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How exactly does voltage work?


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My science teacher once told me something along the lines of if you are not connected to the ground you can safely touch electrical wires because the voltage throughout is the same.

I've seen videos on how large electrical wires are maintained somewhere near some mountains, the maintenance guy uses a special rod that connects the rod to the wire with electricity and after a few seconds it is safe for him to climb on to the wires without being shocked.

I've also seen an experiment on youtube where a bunch of people grab an electric fence and stand on insulators such as wooden tables and plastic containers and buckets.

What exactly is required to shock a person? Does the electricity not pass through the person if he's insulated? Also what does the person need to be insulated from? Would digging out a chunk of grass and dirt and coating the bottom in rubber and standing on the top of the grass result with you still being insulated?



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Electricity will take the path of least resistance; when the maintenance guy wires the rod to the electrical cable, the electricity wil go through the rod rather than through him because the rod conducts electricity much better. These might be helpful:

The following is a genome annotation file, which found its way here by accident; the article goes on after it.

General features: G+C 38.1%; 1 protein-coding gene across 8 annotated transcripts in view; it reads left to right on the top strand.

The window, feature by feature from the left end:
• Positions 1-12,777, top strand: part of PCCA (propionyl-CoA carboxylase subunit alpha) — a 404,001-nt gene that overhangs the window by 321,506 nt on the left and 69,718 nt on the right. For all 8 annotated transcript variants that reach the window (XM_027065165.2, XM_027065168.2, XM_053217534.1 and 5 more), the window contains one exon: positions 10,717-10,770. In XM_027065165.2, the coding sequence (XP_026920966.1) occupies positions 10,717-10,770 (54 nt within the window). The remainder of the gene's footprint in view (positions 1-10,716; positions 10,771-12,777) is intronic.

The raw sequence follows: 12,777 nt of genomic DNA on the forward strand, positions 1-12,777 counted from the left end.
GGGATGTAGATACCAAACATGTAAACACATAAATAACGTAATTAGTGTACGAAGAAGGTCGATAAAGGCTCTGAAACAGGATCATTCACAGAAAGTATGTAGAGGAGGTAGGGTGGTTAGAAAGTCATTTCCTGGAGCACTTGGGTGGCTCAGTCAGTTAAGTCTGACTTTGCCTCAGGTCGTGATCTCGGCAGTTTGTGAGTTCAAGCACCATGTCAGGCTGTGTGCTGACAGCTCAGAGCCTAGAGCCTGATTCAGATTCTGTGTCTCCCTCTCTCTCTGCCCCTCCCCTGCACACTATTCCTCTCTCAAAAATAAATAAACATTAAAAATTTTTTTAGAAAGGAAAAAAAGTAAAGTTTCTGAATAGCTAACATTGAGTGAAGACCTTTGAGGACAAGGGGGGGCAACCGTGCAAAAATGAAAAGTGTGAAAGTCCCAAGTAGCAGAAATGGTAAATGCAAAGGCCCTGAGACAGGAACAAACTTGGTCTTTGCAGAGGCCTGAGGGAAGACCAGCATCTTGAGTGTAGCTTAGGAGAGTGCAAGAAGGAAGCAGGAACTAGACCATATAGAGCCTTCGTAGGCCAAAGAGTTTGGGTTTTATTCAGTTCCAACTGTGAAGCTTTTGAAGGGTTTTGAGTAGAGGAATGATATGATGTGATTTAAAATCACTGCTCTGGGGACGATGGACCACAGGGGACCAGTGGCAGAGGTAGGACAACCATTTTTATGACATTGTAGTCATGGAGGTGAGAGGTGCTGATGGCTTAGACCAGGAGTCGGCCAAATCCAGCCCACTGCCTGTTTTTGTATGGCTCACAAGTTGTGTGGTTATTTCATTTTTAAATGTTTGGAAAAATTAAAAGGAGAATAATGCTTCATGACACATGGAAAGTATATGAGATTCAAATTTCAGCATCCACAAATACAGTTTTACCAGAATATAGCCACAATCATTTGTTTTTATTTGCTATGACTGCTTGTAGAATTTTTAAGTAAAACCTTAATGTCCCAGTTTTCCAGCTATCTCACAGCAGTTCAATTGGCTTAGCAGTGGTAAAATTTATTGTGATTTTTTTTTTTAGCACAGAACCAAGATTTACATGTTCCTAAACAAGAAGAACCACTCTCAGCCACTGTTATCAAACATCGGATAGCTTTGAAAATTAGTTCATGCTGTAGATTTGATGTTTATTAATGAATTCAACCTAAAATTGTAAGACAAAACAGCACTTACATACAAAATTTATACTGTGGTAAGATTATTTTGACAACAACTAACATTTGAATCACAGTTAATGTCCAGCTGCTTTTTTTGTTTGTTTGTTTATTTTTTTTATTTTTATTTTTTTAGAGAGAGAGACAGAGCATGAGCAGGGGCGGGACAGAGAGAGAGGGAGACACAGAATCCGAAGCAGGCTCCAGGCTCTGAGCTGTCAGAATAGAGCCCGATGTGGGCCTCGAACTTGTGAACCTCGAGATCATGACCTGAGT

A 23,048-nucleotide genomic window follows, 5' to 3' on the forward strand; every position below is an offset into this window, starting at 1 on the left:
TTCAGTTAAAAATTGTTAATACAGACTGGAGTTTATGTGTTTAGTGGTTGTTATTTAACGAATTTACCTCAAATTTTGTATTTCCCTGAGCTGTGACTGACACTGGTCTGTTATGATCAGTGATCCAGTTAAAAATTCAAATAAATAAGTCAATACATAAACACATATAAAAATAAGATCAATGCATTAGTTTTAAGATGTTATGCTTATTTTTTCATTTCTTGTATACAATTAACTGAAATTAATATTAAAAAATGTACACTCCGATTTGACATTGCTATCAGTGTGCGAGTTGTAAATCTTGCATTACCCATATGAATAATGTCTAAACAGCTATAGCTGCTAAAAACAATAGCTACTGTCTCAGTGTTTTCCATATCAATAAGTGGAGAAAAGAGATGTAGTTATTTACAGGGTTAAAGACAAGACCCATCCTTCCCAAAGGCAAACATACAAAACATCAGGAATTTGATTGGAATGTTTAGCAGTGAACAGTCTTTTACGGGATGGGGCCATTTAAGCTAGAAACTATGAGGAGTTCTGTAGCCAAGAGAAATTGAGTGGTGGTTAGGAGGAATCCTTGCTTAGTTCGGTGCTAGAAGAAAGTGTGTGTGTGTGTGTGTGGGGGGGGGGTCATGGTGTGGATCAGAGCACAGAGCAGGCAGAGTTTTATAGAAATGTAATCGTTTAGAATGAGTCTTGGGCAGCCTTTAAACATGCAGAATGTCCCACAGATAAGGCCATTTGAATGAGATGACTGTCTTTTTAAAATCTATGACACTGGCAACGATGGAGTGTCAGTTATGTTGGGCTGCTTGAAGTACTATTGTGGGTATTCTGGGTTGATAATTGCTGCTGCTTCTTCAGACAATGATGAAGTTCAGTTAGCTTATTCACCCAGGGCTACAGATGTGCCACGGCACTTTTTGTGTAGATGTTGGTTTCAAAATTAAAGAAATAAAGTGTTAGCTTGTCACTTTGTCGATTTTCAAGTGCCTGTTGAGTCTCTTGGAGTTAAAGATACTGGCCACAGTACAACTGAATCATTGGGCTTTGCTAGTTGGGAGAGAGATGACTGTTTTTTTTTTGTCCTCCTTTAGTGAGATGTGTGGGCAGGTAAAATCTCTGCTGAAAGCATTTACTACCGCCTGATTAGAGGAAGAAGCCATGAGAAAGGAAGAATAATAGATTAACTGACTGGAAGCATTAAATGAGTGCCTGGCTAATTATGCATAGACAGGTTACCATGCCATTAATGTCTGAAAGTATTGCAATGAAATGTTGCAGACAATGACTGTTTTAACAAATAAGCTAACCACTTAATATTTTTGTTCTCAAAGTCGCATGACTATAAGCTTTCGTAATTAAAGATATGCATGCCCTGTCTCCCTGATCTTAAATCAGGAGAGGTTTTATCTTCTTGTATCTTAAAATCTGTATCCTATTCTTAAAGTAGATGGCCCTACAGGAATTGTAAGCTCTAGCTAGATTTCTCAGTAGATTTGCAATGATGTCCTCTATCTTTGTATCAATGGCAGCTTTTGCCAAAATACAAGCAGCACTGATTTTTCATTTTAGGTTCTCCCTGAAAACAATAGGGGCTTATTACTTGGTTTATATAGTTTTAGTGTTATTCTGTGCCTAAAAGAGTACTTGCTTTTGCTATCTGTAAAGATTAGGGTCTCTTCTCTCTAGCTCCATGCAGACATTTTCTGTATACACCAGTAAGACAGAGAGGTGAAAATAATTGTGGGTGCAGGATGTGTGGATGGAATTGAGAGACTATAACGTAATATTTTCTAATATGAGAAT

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Electromagnetism is a gauge field.

In simple terms that means HOW you measure it is more important than the actual measurement.

What is important is not the absolute or actual potential ( voltage ), but the difference in potential.

It is this difference which moves charges.


A bird sitting on a 1500 V line is also at 1500 V. No charges move. It doesn't get fried.

If you are standing on the ground and touch that same line, 1500 V of potential will move a lot of charges. You will be fried to a crisp.

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